Arts and Entertainment
A terminally ill woman looks at a self portrait of Rembrandt at Amsterdam's Rijksmuseum

Earlier this year, a terminally ill cancer patient requested a last visit to the Amsterdam Rijksmuseum to see a Rembrandt exhibition. A striking image accompanied the news story, of the patient on a gurney, surrounded by staff, face turned towards one of Rembrandt’s final self-portraits, the colour and shade in the photograph reflecting something of the light falling across Rembrandt’s aged face in the painting, and the edges of darkness converging behind him.

Arts and Entertainment
A global scourge: Soldiers and peasants on a coca plantation in the mountains of Colombia

What is cocaine? It is, for one, an addictive drug usually derived from coca, a tropical American plant. It is also, says Roberto Saviano, what our world is made of.

Arts and Entertainment
The art of brooding: a gargoyle in Oxford

Did you lock the back door this morning? Are you replaying that conversation with your boss on endless loop? Is the prospect of booking a summer holiday terrifying? In his new book, Francis O'Gorman, literary critic and professor of English, offers a witty, philosophical meditation on the meaning of worry, where it comes from and how it came to be our constant companion.

Arts and Entertainment
Conflict of interests? British Soldiers with Khassadars of North Waziristan, at Chitral (then Northern India, now Pakistan), circa 1940

"But what does India have to do with this? The Europeans have always been at each other's throats. What difference does it make to us? We're slaves still and always will be..." So the female protagonist of Ismat Chughtai's Urdu novel The Crooked Line responds to news of the invasion of Poland in 1939. Published in 1945, when memories of the war were still raw, the novel records the voices and feelings of the period's liberal intelligentsia.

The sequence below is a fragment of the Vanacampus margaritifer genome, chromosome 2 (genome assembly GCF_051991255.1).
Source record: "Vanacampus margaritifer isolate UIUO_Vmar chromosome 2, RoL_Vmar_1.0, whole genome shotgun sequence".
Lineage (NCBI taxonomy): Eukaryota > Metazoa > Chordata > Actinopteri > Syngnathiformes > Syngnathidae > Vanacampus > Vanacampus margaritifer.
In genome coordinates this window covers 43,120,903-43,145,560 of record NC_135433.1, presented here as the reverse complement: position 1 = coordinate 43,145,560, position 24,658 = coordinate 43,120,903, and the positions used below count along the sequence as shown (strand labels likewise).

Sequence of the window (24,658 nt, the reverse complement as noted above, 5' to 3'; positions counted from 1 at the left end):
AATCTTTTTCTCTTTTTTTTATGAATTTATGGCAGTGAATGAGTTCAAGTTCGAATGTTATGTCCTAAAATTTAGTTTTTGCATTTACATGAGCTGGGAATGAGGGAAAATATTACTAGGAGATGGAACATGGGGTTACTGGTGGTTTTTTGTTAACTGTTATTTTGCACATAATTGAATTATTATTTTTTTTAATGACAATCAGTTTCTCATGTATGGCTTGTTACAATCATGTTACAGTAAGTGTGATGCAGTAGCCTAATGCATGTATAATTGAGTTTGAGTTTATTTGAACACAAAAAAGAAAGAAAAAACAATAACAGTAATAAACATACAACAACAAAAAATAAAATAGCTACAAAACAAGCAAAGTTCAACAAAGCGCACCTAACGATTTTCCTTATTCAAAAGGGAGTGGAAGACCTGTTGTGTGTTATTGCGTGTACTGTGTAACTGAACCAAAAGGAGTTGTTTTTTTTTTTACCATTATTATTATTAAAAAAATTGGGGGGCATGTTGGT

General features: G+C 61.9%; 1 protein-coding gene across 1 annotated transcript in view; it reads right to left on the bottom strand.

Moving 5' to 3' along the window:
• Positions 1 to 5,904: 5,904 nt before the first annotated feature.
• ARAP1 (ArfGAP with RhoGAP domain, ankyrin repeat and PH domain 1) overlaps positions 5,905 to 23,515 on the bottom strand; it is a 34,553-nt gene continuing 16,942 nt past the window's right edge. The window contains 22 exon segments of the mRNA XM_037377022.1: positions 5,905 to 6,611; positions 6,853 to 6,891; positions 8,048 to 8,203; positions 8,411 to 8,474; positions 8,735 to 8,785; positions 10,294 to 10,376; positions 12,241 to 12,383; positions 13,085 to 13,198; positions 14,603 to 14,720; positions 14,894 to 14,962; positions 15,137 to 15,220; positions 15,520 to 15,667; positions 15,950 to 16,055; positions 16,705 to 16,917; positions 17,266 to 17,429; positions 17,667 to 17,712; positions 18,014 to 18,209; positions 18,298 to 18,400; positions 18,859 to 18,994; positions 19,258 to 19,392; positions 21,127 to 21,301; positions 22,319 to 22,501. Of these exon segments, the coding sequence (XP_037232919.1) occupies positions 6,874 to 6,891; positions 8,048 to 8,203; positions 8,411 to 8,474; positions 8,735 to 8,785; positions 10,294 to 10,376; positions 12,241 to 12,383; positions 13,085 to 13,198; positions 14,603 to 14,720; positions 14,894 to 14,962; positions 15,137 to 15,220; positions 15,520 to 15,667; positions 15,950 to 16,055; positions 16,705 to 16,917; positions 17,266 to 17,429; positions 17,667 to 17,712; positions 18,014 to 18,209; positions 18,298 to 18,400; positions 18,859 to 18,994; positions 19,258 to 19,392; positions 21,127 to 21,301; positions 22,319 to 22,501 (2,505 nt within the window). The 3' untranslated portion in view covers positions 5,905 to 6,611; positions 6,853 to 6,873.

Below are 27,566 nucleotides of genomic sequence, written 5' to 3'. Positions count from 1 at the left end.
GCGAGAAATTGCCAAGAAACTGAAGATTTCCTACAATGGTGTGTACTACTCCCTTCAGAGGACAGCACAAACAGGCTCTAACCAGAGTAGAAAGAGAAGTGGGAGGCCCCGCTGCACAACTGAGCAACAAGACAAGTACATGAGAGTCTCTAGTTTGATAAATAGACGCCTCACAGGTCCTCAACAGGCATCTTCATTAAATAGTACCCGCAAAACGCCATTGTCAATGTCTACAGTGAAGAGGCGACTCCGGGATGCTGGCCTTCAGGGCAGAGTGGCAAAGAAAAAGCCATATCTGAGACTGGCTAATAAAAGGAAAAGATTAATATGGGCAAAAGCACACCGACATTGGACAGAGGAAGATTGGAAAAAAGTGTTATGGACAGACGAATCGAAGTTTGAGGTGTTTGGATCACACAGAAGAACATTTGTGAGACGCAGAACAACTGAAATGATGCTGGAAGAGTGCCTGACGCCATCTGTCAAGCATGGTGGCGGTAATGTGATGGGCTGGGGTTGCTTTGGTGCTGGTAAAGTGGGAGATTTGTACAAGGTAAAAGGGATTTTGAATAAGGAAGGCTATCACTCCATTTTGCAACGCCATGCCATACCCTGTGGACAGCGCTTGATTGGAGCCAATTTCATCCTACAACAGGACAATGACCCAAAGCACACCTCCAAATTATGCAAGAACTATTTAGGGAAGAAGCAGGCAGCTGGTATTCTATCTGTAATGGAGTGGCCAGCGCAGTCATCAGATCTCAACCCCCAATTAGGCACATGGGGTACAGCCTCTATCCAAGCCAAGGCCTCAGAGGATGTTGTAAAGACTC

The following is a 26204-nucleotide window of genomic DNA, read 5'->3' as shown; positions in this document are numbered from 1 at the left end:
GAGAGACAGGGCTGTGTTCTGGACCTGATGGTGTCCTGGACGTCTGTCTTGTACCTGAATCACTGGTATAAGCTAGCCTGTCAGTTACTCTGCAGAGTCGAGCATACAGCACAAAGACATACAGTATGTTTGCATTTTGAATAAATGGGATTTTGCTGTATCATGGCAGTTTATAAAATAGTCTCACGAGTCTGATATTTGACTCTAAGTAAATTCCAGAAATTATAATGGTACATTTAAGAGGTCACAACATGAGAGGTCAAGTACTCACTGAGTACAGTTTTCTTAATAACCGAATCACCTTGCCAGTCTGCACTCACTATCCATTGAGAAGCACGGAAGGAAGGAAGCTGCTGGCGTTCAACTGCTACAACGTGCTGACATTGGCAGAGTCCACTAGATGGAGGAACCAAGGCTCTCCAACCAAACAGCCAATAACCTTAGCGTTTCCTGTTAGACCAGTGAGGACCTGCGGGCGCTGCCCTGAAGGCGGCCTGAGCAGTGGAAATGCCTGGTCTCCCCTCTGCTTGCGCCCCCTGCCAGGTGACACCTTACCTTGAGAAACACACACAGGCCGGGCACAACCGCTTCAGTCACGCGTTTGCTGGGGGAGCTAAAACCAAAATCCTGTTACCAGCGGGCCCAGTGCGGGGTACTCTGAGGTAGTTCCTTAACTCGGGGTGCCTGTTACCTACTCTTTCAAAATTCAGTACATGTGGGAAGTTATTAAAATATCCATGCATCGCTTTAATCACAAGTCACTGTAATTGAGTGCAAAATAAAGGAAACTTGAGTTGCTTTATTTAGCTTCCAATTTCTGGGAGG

Arts and Entertainment
All a-flutter: Marbled White Butterfly (Melanargia galathea) resting on a flower

Butterfly collectors have often been seen as the 'creepy janitor' figures of the natural history world, eccentric loners whose compulsive capturing and cataloguing is a shorthand for psychopathy. Frederick Clegg in John Fowles' The Collector, J in Jose Manuel Prieto's Nocturnal Butterflies of the Russian Empire, Ben Parkinson in Carla Lane's Butterflies, the nameless groupie in Paul Weller's song The Butterfly Collector: these are but a few examples from a modern era which, if anything, has been kinder to lepidopterists. Back in the early 19th century, they were so ridiculed that guidebooks warned them to expect jeers should they venture out with their nets in public.

Arts and Entertainment
In the US Grey has reportedly sold 1.1m copies to date across paperback, ebook and audiobook

An online campaign launched yesterday to stress that there is more to British fiction than the Grey phenomenon has received millions of shares in support.

Arts and Entertainment
A style of the mind: Simone de Beauvoir and Jean-Paul Sartre